What It’s Like Embalming a Child Killed by Gun Violence
Another school shooting. Ten people died, nine students. This is the 22nd school shooting since the beginning of 2018. The 22nd in just over five months. Let that sink in.
At this point, we’re tired of it, tired of it happening, tired of hearing about it, and tired of the polemics. So maybe a perspective from a funeral director and embalmer can help scratch off the callous. As a forewarning, the content in this post will be disturbing as I present the problems embalmers face with gun wounds.
I was told in funeral school that funeral directors should never, under any circumstances, divulge their political opinions. “Unless you want to lose business,” my prof told us during the fall of 2004 when the Kerry Vs. Bush political battles were headlining, “keep your politics out of death care. Death is about unity, goodwill, and grace. Politics is the exact opposite.”
My prof was right on both accounts. I write in my book how death allows us to transcend our little groups and see the bigger picture, namely that at our core, we may be Democrat or Republican, black or white, gay or straight, but we’re also fundamentally human. Our distinctives are important and should never be minimized, but death gives us a little reprieve from the unneeded tension because it allows us to focus on the things that bind us together, not the things that divide us. Remember 9/11? Remember how we joined together for a month or so, united?
There’s a time for political action, and as I’ve argued before … if grief is the basis for someone’s action, it’s not our job to lecture that activist because — although death can be a classroom — you are NEVER the teacher. Simply: our job as outsiders is to give the grieving a refuge, not put them in a classroom.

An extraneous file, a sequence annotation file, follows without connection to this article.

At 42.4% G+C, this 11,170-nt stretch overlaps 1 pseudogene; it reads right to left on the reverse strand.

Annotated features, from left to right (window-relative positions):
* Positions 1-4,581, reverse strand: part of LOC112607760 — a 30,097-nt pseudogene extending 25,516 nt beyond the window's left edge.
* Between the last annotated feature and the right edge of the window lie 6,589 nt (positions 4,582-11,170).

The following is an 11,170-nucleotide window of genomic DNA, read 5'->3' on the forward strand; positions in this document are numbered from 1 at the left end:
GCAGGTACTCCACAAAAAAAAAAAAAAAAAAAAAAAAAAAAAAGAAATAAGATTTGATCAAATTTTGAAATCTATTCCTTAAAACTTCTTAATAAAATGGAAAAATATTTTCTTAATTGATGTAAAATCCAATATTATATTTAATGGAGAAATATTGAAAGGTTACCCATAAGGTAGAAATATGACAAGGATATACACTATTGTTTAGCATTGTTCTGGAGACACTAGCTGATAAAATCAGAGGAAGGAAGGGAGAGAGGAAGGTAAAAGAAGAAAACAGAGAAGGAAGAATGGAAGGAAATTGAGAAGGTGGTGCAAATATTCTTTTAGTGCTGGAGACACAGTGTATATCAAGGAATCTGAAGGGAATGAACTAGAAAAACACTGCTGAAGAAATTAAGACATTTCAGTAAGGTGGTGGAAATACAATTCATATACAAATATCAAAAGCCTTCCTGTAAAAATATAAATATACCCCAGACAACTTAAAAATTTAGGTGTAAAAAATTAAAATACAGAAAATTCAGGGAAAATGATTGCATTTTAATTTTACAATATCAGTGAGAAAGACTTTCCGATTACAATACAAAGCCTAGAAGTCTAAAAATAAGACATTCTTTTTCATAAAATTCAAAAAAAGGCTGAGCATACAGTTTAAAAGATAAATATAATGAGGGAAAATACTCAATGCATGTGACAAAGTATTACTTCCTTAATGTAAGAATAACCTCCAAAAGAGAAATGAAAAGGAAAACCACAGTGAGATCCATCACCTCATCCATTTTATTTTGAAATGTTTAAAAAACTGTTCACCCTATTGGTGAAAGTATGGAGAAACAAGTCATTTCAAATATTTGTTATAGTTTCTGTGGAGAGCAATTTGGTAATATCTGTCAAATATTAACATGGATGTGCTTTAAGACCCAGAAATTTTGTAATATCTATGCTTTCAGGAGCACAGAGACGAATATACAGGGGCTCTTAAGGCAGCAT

While funeral directors rarely get political, that doesn’t mean we don’t get involved. Seventy-one-year-old Ronald Jones, a funeral director from St. Louis was tired of burying kids killed by gun violence, so he finds at-risk youth on the streets and mentors them.
This from an interview with Mr. Jones, a piece that captures what funeral directors experience when a death is by gun violence and the family wants some restoration:
Many times Jones said he’s recognized people that he’s cared about come across his (prep room) table. Nearly seven years ago, he lost someone that he had mentored for years. To this day, Jones still refers to her as one of his “kids.” She was shot 11 times. The bullet wounds left her face mutilated and her skull shattered. When he saw her, Jones didn’t even recognize her.
It took him a few days just to sew up all of the entrance and exit wounds to her face, and he had to use 254 pieces of wire to reconstruct her skull. But as he got closer to making her whole again, things started to become a lot clearer.“When I pulled the face over the skull, I almost fell out on the floor, because I’m recognizing somebody that I know and was dear to me,” Jones said. “So I was mandated to really do my best to bring her back so her baby and aunt who raised her could bring some closure.”
Even though funeral directors are rarely political, we often see the outcome of violence, on both a physical and psychological level. We put together faces, and we attempt to put together the funerals for those faces. Seeing that, touching that, stitching that back together … it does something to a person. I can’t exactly say what it does except that it makes the world’s problems seem so much larger and so much more difficult.
What is it like putting faces back together? Well, it depends.
Either today or tomorrow, the parents and the families of the Santa Fe shooting victims have to make this decision: do we want to have a public viewing for our daughter/son’s body, or not?
As the details of the shooting were coming out, I was particularly struck by the fact that the Santa Fe High School shooter used a handgun and a shotgun. From a number of accounts, it seems the shotgun was his weapon of choice. If so — like an assault rifle as well — a shotgun can create a variety of difficulties for an embalmer trying to restore the child.